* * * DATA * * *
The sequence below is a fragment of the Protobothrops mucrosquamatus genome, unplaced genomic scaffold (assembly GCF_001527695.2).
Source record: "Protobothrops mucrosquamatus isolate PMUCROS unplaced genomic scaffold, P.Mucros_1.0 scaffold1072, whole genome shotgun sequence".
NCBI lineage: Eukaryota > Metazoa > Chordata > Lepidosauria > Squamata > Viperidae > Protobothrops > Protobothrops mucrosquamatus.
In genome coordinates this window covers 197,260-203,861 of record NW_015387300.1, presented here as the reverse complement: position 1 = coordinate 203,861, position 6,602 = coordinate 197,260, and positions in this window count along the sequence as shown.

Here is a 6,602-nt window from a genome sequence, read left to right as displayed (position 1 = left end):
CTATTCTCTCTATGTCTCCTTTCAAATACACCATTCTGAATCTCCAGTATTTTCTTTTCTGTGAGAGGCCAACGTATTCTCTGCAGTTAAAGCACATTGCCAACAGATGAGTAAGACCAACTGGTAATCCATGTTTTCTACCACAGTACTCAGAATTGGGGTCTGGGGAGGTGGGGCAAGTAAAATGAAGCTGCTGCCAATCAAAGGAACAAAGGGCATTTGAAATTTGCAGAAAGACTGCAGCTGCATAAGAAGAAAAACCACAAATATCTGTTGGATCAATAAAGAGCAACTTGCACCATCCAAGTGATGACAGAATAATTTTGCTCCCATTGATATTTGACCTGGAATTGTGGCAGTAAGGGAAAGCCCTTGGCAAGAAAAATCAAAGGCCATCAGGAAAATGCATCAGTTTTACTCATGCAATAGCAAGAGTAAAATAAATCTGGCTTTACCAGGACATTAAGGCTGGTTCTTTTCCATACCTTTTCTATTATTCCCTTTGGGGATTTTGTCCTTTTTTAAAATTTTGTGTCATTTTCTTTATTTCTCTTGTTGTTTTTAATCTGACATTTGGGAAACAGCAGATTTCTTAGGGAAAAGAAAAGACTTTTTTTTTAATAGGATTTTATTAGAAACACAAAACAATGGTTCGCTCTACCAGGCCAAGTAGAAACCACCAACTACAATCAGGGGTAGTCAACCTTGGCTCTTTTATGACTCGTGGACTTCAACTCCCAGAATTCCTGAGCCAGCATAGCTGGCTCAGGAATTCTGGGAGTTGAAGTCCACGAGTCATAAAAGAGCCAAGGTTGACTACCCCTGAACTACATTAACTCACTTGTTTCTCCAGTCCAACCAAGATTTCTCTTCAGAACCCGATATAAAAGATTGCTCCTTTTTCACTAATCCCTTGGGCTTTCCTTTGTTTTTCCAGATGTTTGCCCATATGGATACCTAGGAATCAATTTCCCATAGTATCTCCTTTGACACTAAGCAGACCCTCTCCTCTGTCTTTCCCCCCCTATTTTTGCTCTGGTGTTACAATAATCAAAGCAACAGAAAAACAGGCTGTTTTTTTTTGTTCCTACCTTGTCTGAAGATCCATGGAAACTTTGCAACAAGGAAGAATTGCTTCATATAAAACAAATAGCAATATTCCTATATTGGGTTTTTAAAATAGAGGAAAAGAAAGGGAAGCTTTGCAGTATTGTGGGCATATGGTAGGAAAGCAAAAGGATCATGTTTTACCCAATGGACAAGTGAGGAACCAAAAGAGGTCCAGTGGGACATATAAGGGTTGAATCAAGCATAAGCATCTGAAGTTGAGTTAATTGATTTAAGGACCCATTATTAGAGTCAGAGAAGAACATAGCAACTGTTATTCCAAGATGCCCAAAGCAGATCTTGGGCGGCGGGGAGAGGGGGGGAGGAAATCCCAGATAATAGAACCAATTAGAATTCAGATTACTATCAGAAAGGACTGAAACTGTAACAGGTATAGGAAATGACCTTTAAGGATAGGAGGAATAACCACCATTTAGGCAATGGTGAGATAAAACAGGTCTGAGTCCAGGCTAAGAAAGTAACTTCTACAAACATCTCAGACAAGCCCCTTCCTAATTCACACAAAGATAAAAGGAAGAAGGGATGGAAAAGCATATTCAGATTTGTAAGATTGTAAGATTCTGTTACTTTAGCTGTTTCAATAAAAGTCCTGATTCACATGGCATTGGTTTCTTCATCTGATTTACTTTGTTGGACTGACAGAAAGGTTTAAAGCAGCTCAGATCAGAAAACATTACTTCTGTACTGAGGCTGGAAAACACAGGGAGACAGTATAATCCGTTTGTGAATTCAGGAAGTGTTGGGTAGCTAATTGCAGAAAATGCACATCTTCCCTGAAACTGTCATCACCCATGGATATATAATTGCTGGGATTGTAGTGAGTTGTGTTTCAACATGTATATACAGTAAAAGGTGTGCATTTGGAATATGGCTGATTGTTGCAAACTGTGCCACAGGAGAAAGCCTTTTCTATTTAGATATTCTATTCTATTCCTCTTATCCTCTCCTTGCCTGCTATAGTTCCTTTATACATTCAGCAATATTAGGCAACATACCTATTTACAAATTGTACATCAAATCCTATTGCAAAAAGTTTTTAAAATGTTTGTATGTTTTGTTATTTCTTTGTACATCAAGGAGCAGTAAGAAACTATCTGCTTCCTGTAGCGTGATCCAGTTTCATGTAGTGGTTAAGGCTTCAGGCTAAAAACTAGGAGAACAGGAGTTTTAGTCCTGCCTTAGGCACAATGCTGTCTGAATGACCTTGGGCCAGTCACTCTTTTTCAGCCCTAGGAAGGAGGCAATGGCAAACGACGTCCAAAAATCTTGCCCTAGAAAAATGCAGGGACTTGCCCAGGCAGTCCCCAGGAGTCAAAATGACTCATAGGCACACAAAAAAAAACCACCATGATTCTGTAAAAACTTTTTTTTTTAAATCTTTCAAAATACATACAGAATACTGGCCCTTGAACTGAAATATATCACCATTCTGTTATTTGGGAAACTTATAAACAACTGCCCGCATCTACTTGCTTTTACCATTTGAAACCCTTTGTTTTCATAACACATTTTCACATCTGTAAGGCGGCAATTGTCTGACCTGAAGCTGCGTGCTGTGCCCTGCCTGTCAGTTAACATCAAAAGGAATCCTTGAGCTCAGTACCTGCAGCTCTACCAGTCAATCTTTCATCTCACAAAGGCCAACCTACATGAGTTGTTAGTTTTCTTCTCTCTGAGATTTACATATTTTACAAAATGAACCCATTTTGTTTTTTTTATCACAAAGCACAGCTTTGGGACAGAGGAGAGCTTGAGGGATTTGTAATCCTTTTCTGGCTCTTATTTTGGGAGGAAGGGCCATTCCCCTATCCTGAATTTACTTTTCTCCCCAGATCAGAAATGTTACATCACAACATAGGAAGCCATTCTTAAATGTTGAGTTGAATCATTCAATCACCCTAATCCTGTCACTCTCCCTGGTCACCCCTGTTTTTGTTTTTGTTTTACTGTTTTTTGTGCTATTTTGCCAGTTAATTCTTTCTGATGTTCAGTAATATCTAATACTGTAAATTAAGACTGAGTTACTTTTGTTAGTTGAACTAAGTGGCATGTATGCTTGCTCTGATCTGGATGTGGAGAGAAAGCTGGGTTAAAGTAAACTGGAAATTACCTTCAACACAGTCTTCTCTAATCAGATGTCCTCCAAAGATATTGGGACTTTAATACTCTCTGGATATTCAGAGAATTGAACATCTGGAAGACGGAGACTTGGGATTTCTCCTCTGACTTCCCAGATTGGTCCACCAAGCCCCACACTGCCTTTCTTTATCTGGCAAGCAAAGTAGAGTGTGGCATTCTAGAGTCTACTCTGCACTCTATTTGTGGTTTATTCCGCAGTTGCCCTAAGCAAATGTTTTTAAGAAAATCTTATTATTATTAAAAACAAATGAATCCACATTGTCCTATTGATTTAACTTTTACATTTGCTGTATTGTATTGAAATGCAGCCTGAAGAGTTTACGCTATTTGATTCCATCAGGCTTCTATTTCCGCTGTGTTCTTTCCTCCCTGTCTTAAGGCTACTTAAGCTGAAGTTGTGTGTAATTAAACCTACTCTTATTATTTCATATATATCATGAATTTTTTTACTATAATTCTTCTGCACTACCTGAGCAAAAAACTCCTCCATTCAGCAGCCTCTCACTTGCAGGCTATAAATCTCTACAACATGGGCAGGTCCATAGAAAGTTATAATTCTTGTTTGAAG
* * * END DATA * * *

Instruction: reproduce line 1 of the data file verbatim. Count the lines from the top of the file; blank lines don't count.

The sequence below is a fragment of the Protobothrops mucrosquamatus genome, unplaced genomic scaffold (assembly GCF_001527695.2).